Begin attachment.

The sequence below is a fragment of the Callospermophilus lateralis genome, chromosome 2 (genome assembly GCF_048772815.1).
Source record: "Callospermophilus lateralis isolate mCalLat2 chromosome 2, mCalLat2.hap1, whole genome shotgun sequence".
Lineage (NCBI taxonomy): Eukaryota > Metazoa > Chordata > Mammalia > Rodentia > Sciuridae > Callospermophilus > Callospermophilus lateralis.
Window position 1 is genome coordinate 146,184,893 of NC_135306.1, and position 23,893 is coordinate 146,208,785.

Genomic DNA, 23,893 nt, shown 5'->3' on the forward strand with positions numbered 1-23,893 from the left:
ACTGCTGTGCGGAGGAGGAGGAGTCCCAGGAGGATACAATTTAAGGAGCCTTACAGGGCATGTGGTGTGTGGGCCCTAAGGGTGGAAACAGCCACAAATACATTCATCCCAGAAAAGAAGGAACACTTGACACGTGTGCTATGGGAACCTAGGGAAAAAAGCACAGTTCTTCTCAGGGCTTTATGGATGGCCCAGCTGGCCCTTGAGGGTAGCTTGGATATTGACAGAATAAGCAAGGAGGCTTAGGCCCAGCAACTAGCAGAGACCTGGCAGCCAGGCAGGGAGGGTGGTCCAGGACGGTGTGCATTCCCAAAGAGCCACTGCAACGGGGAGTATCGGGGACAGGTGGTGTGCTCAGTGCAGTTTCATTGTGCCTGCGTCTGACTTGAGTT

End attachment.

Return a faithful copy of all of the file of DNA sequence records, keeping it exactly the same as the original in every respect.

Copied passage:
The sequence below is a fragment of the Callospermophilus lateralis genome, chromosome 2 (genome assembly GCF_048772815.1).
Source record: "Callospermophilus lateralis isolate mCalLat2 chromosome 2, mCalLat2.hap1, whole genome shotgun sequence".
Lineage (NCBI taxonomy): Eukaryota > Metazoa > Chordata > Mammalia > Rodentia > Sciuridae > Callospermophilus > Callospermophilus lateralis.
Window position 1 is genome coordinate 146,184,893 of NC_135306.1, and position 23,893 is coordinate 146,208,785.

Genomic DNA, 23,893 nt, shown 5'->3' on the forward strand with positions numbered 1-23,893 from the left:
ACTGCTGTGCGGAGGAGGAGGAGTCCCAGGAGGATACAATTTAAGGAGCCTTACAGGGCATGTGGTGTGTGGGCCCTAAGGGTGGAAACAGCCACAAATACATTCATCCCAGAAAAGAAGGAACACTTGACACGTGTGCTATGGGAACCTAGGGAAAAAAGCACAGTTCTTCTCAGGGCTTTATGGATGGCCCAGCTGGCCCTTGAGGGTAGCTTGGATATTGACAGAATAAGCAAGGAGGCTTAGGCCCAGCAACTAGCAGAGACCTGGCAGCCAGGCAGGGAGGGTGGTCCAGGACGGTGTGCATTCCCAAAGAGCCACTGCAACGGGGAGTATCGGGGACAGGTGGTGTGCTCAGTGCAGTTTCATTGTGCCTGCGTCTGACTTGAGTT